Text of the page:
DateNumber of Cancelled Flights In or Out of NYOctober 250October 260October 270October 28246October 291316October 301239October 31951November 1361November 270November 32November 4505November 5143November 613

Busiest states

The following query finds 10 states with the most departing flights:{"$group" : {"_id" : "$origState" , "flew" : {"$sum" : 1 }}}
                     , {"$sort" : {"flew" : -1 }}
                     , {"$limit" : 10}

StateNumber of Flights Leaving from an Airport in this StateCalifornia760113Texas725487Florida446024Georgia411166Illinois410492New York268986Colorado260408Arizona206408North Carolina204447Virginia188618

A similar query with $destState replacing $origState will show the 10 states sorted by the by most arriving flights.

The results of these queries have been mapped in D3. The color key denotes yellow to have fewer flights and green states have more flights in the past year. There was no record of any flights to or from Delaware in the past year. The first map is solely of flights originating from a state and the second map is of flights destined for a state.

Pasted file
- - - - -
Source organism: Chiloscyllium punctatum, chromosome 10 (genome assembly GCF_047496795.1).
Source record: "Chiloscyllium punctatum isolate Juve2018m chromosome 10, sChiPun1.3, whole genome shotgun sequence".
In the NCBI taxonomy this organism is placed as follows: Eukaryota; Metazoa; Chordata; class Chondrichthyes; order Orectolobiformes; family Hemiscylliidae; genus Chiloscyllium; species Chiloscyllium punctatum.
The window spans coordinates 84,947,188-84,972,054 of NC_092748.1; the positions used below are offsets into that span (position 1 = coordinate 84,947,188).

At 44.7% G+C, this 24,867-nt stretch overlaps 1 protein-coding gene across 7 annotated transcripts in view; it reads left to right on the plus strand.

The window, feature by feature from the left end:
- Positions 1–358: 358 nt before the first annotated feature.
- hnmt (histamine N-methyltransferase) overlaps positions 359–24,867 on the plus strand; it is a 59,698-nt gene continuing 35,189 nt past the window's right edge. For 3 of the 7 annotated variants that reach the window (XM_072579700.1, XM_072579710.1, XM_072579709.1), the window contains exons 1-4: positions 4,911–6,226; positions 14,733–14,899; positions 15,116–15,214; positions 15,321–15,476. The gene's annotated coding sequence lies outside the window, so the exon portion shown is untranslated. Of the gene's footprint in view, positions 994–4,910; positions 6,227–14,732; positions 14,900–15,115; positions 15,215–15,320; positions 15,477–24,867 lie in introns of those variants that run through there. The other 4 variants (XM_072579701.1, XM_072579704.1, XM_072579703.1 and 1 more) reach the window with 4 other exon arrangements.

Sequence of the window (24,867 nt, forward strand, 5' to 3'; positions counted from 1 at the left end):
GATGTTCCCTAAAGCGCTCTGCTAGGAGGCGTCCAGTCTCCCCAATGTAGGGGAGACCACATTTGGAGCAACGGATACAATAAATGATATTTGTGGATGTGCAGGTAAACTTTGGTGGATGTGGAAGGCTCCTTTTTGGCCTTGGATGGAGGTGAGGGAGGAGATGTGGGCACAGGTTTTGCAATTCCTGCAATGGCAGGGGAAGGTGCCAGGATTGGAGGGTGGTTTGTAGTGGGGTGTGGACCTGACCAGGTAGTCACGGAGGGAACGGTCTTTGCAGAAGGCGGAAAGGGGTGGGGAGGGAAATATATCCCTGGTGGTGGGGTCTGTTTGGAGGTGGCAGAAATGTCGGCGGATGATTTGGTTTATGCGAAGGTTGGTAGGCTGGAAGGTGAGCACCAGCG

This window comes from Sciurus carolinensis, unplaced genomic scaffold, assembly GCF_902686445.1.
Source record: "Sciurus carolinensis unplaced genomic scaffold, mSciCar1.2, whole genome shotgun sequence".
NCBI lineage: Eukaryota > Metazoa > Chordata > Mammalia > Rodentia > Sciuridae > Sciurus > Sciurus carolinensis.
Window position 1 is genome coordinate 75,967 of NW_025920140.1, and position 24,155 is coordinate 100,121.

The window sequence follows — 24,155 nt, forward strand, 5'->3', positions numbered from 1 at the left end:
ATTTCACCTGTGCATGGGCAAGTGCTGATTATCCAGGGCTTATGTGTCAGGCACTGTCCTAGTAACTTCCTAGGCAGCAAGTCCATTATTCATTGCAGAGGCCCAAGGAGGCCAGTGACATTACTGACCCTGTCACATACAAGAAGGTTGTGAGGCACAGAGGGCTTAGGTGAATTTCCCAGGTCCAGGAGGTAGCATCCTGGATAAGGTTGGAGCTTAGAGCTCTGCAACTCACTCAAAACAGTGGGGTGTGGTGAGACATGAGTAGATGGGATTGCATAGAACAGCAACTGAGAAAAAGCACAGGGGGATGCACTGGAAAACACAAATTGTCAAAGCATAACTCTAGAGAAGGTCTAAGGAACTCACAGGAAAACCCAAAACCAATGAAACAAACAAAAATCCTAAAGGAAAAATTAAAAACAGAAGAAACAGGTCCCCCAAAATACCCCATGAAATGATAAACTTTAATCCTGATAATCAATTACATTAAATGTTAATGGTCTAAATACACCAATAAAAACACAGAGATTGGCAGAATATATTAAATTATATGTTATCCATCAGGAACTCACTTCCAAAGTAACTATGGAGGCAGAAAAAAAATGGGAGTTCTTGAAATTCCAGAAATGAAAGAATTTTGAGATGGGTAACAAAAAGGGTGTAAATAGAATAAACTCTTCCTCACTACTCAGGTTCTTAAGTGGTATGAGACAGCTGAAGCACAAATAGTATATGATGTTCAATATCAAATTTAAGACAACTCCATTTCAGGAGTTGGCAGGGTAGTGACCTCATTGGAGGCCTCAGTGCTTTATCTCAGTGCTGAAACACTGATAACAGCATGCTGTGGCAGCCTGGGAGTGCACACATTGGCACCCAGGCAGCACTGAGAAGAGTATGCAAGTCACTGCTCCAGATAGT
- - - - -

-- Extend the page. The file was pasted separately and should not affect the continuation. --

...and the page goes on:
Worst states for delays

On a similar note, we also want to discover which states experience the worst delays. The following query finds the states with the highest average delays, which is also represented in the graph below:
     {"$group" : {"_id" : "$origStateId" , delay : {"$avg": "$depDelay"}}}
     , {"$sort" : {"delay" : -1}}
     , {"$limit" : 10}

Yellow in the maps represents no delay while red means extreme delay. The first map summarizes the states for departure delay while the second map summarizes the states for arrival delay.


Challenges/Lessons Learned

Trips spanning multiple days

A particular point of concern for the data was the presentation of departure and arrival times. In the given data set, they were shown in military time, which was not convenient for our calculations. Instead, the script changed them to BSON date values. Next day arrivals, or delays causing next day departures, caused problems converting from time-of-day to a datetime. The problem was rectified in rectified by the correctDays() function in